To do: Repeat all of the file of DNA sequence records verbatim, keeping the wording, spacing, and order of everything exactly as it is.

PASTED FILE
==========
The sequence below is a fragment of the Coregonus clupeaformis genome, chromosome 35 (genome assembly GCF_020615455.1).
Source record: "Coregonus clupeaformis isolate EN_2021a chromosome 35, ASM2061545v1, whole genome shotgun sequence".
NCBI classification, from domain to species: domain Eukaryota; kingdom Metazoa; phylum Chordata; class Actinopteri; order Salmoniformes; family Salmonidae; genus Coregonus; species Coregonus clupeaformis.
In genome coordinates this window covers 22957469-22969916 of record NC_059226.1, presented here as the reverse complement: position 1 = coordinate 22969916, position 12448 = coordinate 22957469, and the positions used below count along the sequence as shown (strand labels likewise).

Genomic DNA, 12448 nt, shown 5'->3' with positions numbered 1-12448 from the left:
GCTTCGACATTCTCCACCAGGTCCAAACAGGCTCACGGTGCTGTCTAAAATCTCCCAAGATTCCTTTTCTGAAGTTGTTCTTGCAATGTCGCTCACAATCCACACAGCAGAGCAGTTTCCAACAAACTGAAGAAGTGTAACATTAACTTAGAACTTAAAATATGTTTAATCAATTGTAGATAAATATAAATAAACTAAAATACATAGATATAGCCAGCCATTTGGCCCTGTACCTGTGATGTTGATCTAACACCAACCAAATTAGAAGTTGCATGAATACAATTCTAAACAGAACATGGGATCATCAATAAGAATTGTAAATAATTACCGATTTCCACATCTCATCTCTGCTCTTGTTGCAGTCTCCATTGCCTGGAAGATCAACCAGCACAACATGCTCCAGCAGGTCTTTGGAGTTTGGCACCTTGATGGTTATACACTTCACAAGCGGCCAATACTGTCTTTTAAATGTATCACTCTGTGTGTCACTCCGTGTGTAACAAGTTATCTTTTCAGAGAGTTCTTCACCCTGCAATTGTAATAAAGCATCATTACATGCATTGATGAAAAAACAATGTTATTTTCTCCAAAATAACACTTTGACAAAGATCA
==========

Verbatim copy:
The sequence below is a fragment of the Coregonus clupeaformis genome, chromosome 35 (genome assembly GCF_020615455.1).
Source record: "Coregonus clupeaformis isolate EN_2021a chromosome 35, ASM2061545v1, whole genome shotgun sequence".
NCBI classification, from domain to species: domain Eukaryota; kingdom Metazoa; phylum Chordata; class Actinopteri; order Salmoniformes; family Salmonidae; genus Coregonus; species Coregonus clupeaformis.
In genome coordinates this window covers 22957469-22969916 of record NC_059226.1, presented here as the reverse complement: position 1 = coordinate 22969916, position 12448 = coordinate 22957469, and the positions used below count along the sequence as shown (strand labels likewise).

Genomic DNA, 12448 nt, shown 5'->3' with positions numbered 1-12448 from the left:
GCTTCGACATTCTCCACCAGGTCCAAACAGGCTCACGGTGCTGTCTAAAATCTCCCAAGATTCCTTTTCTGAAGTTGTTCTTGCAATGTCGCTCACAATCCACACAGCAGAGCAGTTTCCAACAAACTGAAGAAGTGTAACATTAACTTAGAACTTAAAATATGTTTAATCAATTGTAGATAAATATAAATAAACTAAAATACATAGATATAGCCAGCCATTTGGCCCTGTACCTGTGATGTTGATCTAACACCAACCAAATTAGAAGTTGCATGAATACAATTCTAAACAGAACATGGGATCATCAATAAGAATTGTAAATAATTACCGATTTCCACATCTCATCTCTGCTCTTGTTGCAGTCTCCATTGCCTGGAAGATCAACCAGCACAACATGCTCCAGCAGGTCTTTGGAGTTTGGCACCTTGATGGTTATACACTTCACAAGCGGCCAATACTGTCTTTTAAATGTATCACTCTGTGTGTCACTCCGTGTGTAACAAGTTATCTTTTCAGAGAGTTCTTCACCCTGCAATTGTAATAAAGCATCATTACATGCATTGATGAAAAAACAATGTTATTTTCTCCAAAATAACACTTTGACAAAGATCA